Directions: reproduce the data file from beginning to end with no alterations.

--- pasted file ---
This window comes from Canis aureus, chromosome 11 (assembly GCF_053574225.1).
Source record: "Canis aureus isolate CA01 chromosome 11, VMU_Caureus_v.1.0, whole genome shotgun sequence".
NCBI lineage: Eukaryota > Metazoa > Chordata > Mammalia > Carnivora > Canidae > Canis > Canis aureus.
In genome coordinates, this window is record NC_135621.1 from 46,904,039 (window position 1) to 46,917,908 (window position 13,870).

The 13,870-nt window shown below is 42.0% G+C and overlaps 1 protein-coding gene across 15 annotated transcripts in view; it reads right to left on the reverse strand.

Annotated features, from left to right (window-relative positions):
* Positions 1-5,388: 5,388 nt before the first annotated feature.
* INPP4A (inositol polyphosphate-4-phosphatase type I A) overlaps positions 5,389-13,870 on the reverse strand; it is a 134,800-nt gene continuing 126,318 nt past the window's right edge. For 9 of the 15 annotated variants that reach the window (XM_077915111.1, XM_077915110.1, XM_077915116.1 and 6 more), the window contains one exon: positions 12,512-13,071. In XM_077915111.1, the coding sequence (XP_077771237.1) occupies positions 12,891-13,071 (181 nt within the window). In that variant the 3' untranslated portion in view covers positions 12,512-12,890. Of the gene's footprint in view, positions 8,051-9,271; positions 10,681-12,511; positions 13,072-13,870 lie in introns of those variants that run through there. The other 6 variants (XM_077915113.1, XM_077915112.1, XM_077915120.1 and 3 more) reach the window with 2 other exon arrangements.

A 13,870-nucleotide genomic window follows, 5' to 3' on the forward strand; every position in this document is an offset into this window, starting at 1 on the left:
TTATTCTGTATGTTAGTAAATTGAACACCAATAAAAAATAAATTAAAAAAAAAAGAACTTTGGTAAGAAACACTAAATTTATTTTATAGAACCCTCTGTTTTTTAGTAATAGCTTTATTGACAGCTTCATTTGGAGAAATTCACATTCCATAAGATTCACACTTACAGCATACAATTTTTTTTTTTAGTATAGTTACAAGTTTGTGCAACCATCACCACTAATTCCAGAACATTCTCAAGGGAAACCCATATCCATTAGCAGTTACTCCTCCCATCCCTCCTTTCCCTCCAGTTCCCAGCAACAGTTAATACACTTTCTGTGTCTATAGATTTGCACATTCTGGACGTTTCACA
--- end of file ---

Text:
This window comes from Canis aureus, chromosome 11 (assembly GCF_053574225.1).
Source record: "Canis aureus isolate CA01 chromosome 11, VMU_Caureus_v.1.0, whole genome shotgun sequence".
NCBI lineage: Eukaryota > Metazoa > Chordata > Mammalia > Carnivora > Canidae > Canis > Canis aureus.
In genome coordinates, this window is record NC_135621.1 from 46,904,039 (window position 1) to 46,917,908 (window position 13,870).

The 13,870-nt window shown below is 42.0% G+C and overlaps 1 protein-coding gene across 15 annotated transcripts in view; it reads right to left on the reverse strand.

Annotated features, from left to right (window-relative positions):
* Positions 1-5,388: 5,388 nt before the first annotated feature.
* INPP4A (inositol polyphosphate-4-phosphatase type I A) overlaps positions 5,389-13,870 on the reverse strand; it is a 134,800-nt gene continuing 126,318 nt past the window's right edge. For 9 of the 15 annotated variants that reach the window (XM_077915111.1, XM_077915110.1, XM_077915116.1 and 6 more), the window contains one exon: positions 12,512-13,071. In XM_077915111.1, the coding sequence (XP_077771237.1) occupies positions 12,891-13,071 (181 nt within the window). In that variant the 3' untranslated portion in view covers positions 12,512-12,890. Of the gene's footprint in view, positions 8,051-9,271; positions 10,681-12,511; positions 13,072-13,870 lie in introns of those variants that run through there. The other 6 variants (XM_077915113.1, XM_077915112.1, XM_077915120.1 and 3 more) reach the window with 2 other exon arrangements.

A 13,870-nucleotide genomic window follows, 5' to 3' on the forward strand; every position in this document is an offset into this window, starting at 1 on the left:
TTATTCTGTATGTTAGTAAATTGAACACCAATAAAAAATAAATTAAAAAAAAAAGAACTTTGGTAAGAAACACTAAATTTATTTTATAGAACCCTCTGTTTTTTAGTAATAGCTTTATTGACAGCTTCATTTGGAGAAATTCACATTCCATAAGATTCACACTTACAGCATACAATTTTTTTTTTTAGTATAGTTACAAGTTTGTGCAACCATCACCACTAATTCCAGAACATTCTCAAGGGAAACCCATATCCATTAGCAGTTACTCCTCCCATCCCTCCTTTCCCTCCAGTTCCCAGCAACAGTTAATACACTTTCTGTGTCTATAGATTTGCACATTCTGGACGTTTCACA